It was never going to be a walk in the park for Ambassador Amina Mohammed, and in the last couple of years, she has been forced to muster all her diplomacy skills to weather storms.
If she were from a greatly superstitious community, her paternal uncles and maternal aunts would be thinking that unnatural forces sent by men with evil eyes have been sent her way to rub off the future gods had written on the stars.
Yet, she stubbornly trudges on in shoes that many thought were too large and too heavy for her carefully manicured toes. Amina was one of the standout performers in Uhuru Kenyatta’s first cabinet. She took to her role like a camel to the desert, bravely shouldering the responsibility of the International Criminal Court (ICC) shuttle diplomacy mission.
With her star fast rising, she soon became a darling of many. She had fought the good fight and won. Or so she thought. Politics, she came to learn, has neither rules nor regulations. The only acceptable standards remain self-preservation, even if your survival depends on the decimation of a friend.
Nothing illustrated this more than her move from the Ministry of Foreign Affairs to that of Education. For someone who had grown up professionally within the set and functioning systems of the UN, this was an unsettling move.
From dealing with well-mannered foreign attaches, she found herself eyeball to eyeball with union officials with little respect for her credentials. In late 2017 and after endless rumours of a Cabinet reshuffle, the President finally gave some wind to the gossip mill. Amina was among 13 Cabinet Secretaries left unsure of their fate after they were not named in a list of CSs reassigned or retained in their positions.
But like many other storms, she survived. Just.
And as she took on the Education docket, aspersions were cast over her suitability for the ministry. The general consensus was that she had been handed a backfiring handgun and she was only too willing to pull the trigger.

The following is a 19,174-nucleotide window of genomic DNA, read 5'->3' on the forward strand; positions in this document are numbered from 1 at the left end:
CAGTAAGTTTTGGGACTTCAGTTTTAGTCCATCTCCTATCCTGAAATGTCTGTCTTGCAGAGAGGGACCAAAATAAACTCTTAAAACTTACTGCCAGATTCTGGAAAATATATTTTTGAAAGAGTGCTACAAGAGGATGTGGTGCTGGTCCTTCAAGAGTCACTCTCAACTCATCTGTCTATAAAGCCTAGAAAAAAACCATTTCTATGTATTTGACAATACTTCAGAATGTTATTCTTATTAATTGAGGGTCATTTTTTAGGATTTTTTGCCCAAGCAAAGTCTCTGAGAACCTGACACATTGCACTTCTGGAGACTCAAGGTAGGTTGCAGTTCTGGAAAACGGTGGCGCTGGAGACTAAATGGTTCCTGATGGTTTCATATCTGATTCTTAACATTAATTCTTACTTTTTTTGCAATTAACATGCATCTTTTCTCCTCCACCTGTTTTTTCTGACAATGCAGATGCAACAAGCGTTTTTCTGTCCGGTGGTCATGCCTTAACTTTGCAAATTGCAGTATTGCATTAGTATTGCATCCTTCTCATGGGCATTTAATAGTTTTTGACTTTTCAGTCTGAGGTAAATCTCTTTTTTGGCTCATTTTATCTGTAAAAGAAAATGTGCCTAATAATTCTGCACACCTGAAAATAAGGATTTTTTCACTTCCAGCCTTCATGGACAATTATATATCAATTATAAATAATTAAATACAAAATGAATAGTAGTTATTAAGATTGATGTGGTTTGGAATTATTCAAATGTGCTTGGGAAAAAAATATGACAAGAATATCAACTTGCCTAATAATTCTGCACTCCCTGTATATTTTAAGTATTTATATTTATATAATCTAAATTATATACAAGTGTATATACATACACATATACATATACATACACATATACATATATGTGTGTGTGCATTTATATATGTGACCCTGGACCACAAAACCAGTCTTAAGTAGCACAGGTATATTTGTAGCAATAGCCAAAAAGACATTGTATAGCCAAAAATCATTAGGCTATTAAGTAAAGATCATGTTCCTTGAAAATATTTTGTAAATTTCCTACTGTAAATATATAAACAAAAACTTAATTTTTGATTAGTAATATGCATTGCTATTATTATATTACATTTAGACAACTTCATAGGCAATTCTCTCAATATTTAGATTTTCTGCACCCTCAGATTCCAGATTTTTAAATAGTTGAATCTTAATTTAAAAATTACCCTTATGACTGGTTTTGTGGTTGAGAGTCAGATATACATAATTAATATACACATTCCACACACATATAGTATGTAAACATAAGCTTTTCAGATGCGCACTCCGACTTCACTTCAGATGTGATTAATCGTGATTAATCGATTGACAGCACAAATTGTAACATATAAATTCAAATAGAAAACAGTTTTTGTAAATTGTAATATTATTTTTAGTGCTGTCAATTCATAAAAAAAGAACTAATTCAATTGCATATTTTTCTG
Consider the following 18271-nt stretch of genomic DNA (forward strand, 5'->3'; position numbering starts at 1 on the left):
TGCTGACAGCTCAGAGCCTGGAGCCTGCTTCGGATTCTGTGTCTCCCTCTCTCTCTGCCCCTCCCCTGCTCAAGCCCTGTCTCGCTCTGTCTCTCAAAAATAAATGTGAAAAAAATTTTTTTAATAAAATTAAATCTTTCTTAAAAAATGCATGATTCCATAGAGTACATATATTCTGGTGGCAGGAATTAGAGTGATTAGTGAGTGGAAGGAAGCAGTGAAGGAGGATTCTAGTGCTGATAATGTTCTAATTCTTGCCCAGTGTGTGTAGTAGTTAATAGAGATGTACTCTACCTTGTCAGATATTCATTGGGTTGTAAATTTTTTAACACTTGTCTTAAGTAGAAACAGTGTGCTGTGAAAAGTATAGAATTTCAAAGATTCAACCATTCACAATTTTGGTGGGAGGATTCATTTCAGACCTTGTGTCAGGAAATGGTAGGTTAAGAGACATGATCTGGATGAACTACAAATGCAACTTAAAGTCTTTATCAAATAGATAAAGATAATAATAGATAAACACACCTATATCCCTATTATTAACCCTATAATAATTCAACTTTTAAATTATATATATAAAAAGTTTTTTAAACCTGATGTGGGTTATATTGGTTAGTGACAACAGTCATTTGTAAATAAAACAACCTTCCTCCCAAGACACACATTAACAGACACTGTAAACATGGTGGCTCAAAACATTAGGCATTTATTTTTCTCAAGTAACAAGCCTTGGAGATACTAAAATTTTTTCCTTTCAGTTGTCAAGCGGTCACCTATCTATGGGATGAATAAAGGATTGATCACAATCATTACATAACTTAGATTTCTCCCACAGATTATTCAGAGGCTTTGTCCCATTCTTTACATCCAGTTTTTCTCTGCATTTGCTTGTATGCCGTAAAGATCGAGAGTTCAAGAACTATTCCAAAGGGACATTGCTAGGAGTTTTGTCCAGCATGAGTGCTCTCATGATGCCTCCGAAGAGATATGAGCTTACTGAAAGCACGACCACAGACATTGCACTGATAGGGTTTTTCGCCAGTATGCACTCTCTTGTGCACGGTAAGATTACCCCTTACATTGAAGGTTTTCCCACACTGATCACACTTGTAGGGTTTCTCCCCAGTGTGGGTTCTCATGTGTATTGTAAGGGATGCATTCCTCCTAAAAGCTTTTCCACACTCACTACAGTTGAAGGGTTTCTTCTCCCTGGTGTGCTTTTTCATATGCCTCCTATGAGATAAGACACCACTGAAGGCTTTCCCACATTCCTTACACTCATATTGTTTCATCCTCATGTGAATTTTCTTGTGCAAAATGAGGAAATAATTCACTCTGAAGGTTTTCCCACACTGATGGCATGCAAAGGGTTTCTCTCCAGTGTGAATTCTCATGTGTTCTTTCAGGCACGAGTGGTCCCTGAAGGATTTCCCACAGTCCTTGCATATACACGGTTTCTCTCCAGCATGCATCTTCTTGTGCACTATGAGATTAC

Her entrance led to a sort of rebellion within the ministry, with some senior officials claiming she was not cut for the rough and tumble politics of education. Just as she was settling in, ghosts from an alleged past started creeping out of her closet. Her name was increasingly mentioned alongside scandals that unraveled during Jubilee’s first term.
Those who know her argue that Amina deliberately portrays an outward image of perfect innocence.
But underneath the moisturised skin lies a layer thicker than most are aware of. That and a schemer’s mind more politically aware than most give her credit for. These, they say, enabled her survive her latest goof with regard to the roll-out of the new education curriculum that attracted the President’s anger and a rumoured dressing down from the country’s chief executive.
For the first time in her public life, Amina came out unsure of what steps to take next. Doing away with the new curriculum in one instance before unapologetically flip-flopping on her decision. A few weeks later, she was making Form One selection directives that left a good number of parents confused and with increased blood pressures.
Somehow though, she has emerged unscathed. Unlike many in her position, she does not come to cabinet meetings worried about the political block she represents because she has none.
Perhaps it is her fast tongue, which makes nonsense of all known acceptable speech speed limits, or her ability to tactfully slip out of hard questions directed at her by interviewers, a trait most likely picked up from dealing with Russians and the Chinese.
We may never truly know what powers her. But we certainly know that she has endlessly, like a rabbit out of a magician’s hat, always shown up even when it seems her chips are not only down, but have been stolen and transferred to Siberia.
We also know that every time she pops out of the President’s hat, the jackals are always waiting, itching to get a bit off her.